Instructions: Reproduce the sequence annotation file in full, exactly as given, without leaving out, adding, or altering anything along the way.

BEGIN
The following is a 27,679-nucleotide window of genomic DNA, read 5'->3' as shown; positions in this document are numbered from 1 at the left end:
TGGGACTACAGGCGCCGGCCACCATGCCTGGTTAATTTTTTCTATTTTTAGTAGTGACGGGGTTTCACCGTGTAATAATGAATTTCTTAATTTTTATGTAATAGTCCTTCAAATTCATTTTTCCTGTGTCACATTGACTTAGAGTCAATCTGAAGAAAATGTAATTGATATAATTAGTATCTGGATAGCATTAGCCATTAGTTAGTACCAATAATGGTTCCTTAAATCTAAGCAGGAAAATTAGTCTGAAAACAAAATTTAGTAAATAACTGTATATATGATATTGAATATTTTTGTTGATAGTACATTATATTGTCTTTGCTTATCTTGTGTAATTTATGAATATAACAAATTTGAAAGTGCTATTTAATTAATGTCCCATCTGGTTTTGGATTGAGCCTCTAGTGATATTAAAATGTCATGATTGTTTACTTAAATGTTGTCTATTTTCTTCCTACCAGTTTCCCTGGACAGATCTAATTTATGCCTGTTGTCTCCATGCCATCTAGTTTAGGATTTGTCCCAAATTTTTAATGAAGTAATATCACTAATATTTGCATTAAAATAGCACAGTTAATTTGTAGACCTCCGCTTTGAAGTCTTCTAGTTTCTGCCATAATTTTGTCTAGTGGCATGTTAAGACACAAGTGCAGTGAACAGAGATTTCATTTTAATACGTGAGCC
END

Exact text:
The following is a 27,679-nucleotide window of genomic DNA, read 5'->3' as shown; positions in this document are numbered from 1 at the left end:
TGGGACTACAGGCGCCGGCCACCATGCCTGGTTAATTTTTTCTATTTTTAGTAGTGACGGGGTTTCACCGTGTAATAATGAATTTCTTAATTTTTATGTAATAGTCCTTCAAATTCATTTTTCCTGTGTCACATTGACTTAGAGTCAATCTGAAGAAAATGTAATTGATATAATTAGTATCTGGATAGCATTAGCCATTAGTTAGTACCAATAATGGTTCCTTAAATCTAAGCAGGAAAATTAGTCTGAAAACAAAATTTAGTAAATAACTGTATATATGATATTGAATATTTTTGTTGATAGTACATTATATTGTCTTTGCTTATCTTGTGTAATTTATGAATATAACAAATTTGAAAGTGCTATTTAATTAATGTCCCATCTGGTTTTGGATTGAGCCTCTAGTGATATTAAAATGTCATGATTGTTTACTTAAATGTTGTCTATTTTCTTCCTACCAGTTTCCCTGGACAGATCTAATTTATGCCTGTTGTCTCCATGCCATCTAGTTTAGGATTTGTCCCAAATTTTTAATGAAGTAATATCACTAATATTTGCATTAAAATAGCACAGTTAATTTGTAGACCTCCGCTTTGAAGTCTTCTAGTTTCTGCCATAATTTTGTCTAGTGGCATGTTAAGACACAAGTGCAGTGAACAGAGATTTCATTTTAATACGTGAGCC